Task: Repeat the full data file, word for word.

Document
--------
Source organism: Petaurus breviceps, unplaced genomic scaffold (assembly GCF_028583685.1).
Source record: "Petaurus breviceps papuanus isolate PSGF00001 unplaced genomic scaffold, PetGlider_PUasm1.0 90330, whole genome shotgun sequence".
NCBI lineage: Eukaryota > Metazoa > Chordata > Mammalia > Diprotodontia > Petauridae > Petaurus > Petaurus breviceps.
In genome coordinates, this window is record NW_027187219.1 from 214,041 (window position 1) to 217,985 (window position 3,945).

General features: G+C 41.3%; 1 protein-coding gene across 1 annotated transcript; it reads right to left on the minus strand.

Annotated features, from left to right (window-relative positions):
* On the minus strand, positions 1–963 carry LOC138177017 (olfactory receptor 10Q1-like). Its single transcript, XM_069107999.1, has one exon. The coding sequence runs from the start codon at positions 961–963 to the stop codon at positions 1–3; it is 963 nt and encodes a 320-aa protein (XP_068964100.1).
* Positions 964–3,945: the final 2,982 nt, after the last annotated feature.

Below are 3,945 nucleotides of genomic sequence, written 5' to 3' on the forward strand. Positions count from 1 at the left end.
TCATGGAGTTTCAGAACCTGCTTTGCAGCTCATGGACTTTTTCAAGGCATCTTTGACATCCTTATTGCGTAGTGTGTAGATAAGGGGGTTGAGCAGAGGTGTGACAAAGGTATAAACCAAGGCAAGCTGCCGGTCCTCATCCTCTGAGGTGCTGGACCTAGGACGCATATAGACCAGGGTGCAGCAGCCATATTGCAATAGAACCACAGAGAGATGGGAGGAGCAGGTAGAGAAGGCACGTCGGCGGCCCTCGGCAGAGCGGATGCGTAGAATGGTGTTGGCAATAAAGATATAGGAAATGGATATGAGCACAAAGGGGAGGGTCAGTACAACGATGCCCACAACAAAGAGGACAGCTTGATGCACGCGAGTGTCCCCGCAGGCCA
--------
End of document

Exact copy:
Source organism: Petaurus breviceps, unplaced genomic scaffold (assembly GCF_028583685.1).
Source record: "Petaurus breviceps papuanus isolate PSGF00001 unplaced genomic scaffold, PetGlider_PUasm1.0 90330, whole genome shotgun sequence".
NCBI lineage: Eukaryota > Metazoa > Chordata > Mammalia > Diprotodontia > Petauridae > Petaurus > Petaurus breviceps.
In genome coordinates, this window is record NW_027187219.1 from 214,041 (window position 1) to 217,985 (window position 3,945).

General features: G+C 41.3%; 1 protein-coding gene across 1 annotated transcript; it reads right to left on the minus strand.

Annotated features, from left to right (window-relative positions):
* On the minus strand, positions 1–963 carry LOC138177017 (olfactory receptor 10Q1-like). Its single transcript, XM_069107999.1, has one exon. The coding sequence runs from the start codon at positions 961–963 to the stop codon at positions 1–3; it is 963 nt and encodes a 320-aa protein (XP_068964100.1).
* Positions 964–3,945: the final 2,982 nt, after the last annotated feature.

Below are 3,945 nucleotides of genomic sequence, written 5' to 3' on the forward strand. Positions count from 1 at the left end.
TCATGGAGTTTCAGAACCTGCTTTGCAGCTCATGGACTTTTTCAAGGCATCTTTGACATCCTTATTGCGTAGTGTGTAGATAAGGGGGTTGAGCAGAGGTGTGACAAAGGTATAAACCAAGGCAAGCTGCCGGTCCTCATCCTCTGAGGTGCTGGACCTAGGACGCATATAGACCAGGGTGCAGCAGCCATATTGCAATAGAACCACAGAGAGATGGGAGGAGCAGGTAGAGAAGGCACGTCGGCGGCCCTCGGCAGAGCGGATGCGTAGAATGGTGTTGGCAATAAAGATATAGGAAATGGATATGAGCACAAAGGGGAGGGTCAGTACAACGATGCCCACAACAAAGAGGACAGCTTGATGCACGCGAGTGTCCCCGCAGGCCA